Parkinson’s disease is the most common motor neurodegenerative disorder, resulting from the selective destruction of dopamine-secreting nerve cells in a brain region called substantia nigra. However, why those neurons die, is still unknown. The recently discovered class of genes called long noncoding RNAs (lncRNAs), play a role in many physiological and pathological conditions. We studied how lncRNA changes in the substantia nigra by analyzing post-mortem brain tissue from Parkinson’s disease patients. We discovered the accumulation of the LINC-PINT lncRNA in the substantia nigra of Parkinson’s patientsas well as in several other models of Parkinson’s disease. LINC-PINT is expressed in neurons, and its levels are correlated with the complexity of the neuronal network. By knocking down LINC-PINT in cultured neurons, we found a protective role for these molecules against oxidative stress, a known phenomenon in Parkinson’s disease. Taken together, our findings suggest a protective role for LINC-PINT in Parkinson’s disease, as well as in other neurodegenerative diseases.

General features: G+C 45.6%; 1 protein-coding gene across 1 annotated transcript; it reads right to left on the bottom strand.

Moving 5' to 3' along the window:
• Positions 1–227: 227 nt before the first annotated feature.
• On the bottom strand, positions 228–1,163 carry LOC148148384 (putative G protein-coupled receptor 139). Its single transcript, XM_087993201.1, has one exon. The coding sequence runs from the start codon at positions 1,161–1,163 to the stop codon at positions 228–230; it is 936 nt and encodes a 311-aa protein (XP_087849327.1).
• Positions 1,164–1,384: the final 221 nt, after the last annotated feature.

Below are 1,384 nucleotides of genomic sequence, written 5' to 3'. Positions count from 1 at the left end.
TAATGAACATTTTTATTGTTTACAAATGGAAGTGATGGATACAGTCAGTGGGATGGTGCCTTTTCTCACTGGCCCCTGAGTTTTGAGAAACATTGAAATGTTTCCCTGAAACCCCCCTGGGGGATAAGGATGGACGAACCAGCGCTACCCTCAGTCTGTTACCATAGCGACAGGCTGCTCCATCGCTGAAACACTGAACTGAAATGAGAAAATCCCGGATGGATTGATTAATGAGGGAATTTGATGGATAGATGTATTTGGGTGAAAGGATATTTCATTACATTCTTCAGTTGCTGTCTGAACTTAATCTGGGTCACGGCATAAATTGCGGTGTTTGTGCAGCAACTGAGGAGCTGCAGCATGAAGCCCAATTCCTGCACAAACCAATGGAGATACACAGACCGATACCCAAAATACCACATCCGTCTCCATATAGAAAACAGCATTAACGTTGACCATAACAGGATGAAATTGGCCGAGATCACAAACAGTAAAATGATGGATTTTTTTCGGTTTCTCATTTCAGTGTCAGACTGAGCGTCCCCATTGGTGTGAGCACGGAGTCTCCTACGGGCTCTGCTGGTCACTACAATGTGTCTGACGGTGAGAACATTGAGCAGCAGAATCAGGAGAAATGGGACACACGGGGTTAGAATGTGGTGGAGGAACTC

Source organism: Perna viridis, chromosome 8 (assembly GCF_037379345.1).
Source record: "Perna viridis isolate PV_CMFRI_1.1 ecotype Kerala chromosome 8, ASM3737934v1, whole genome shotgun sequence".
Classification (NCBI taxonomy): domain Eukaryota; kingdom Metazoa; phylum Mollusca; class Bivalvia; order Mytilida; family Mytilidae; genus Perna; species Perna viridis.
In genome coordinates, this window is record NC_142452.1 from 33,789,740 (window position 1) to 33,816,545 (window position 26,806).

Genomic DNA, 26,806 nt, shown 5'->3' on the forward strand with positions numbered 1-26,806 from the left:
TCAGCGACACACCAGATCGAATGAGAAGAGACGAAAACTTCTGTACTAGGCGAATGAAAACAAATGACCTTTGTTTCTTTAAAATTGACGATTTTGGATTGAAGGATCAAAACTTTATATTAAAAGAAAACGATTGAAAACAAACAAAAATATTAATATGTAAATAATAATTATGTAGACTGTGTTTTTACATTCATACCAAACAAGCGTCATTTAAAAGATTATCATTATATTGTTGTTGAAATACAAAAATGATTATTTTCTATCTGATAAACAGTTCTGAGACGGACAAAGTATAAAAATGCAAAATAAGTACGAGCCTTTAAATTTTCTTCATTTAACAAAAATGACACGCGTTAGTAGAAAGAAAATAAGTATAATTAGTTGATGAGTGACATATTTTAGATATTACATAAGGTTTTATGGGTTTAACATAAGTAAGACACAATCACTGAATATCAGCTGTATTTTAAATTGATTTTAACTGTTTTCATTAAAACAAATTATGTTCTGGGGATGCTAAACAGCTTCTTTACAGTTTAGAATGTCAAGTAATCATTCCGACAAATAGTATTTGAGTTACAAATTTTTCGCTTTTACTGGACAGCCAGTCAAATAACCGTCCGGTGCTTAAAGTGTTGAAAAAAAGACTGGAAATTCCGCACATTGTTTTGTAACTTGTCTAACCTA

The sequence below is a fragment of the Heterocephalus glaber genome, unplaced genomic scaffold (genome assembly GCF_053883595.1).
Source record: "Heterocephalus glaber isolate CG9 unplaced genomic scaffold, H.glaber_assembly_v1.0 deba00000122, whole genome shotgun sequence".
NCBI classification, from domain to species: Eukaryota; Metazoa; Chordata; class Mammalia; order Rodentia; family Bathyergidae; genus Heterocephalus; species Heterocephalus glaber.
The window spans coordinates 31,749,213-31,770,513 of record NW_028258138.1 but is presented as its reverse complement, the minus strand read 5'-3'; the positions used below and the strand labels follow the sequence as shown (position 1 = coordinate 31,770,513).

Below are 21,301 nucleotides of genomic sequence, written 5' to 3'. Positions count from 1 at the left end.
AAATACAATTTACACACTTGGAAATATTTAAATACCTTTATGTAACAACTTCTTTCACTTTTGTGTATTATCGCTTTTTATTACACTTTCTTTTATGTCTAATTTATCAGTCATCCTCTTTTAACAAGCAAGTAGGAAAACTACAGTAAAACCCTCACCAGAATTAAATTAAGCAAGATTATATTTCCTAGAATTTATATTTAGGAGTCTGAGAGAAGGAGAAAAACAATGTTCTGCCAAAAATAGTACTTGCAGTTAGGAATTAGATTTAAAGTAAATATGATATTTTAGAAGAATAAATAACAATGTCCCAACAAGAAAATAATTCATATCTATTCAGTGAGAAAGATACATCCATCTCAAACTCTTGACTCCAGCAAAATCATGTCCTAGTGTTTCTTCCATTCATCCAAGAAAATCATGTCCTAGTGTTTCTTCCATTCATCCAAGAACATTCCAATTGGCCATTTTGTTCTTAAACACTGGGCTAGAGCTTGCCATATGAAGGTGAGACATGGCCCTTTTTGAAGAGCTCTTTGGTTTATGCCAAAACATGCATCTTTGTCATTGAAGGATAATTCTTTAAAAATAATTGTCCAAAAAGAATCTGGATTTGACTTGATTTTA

Paper of the month
Soreq's Lab: A lncRNA survey finds increases in neuroprotective LINC‐PINT in Parkinson’s disease substantia nigra
Aging Cell. 2020; 19:e13115. (2019)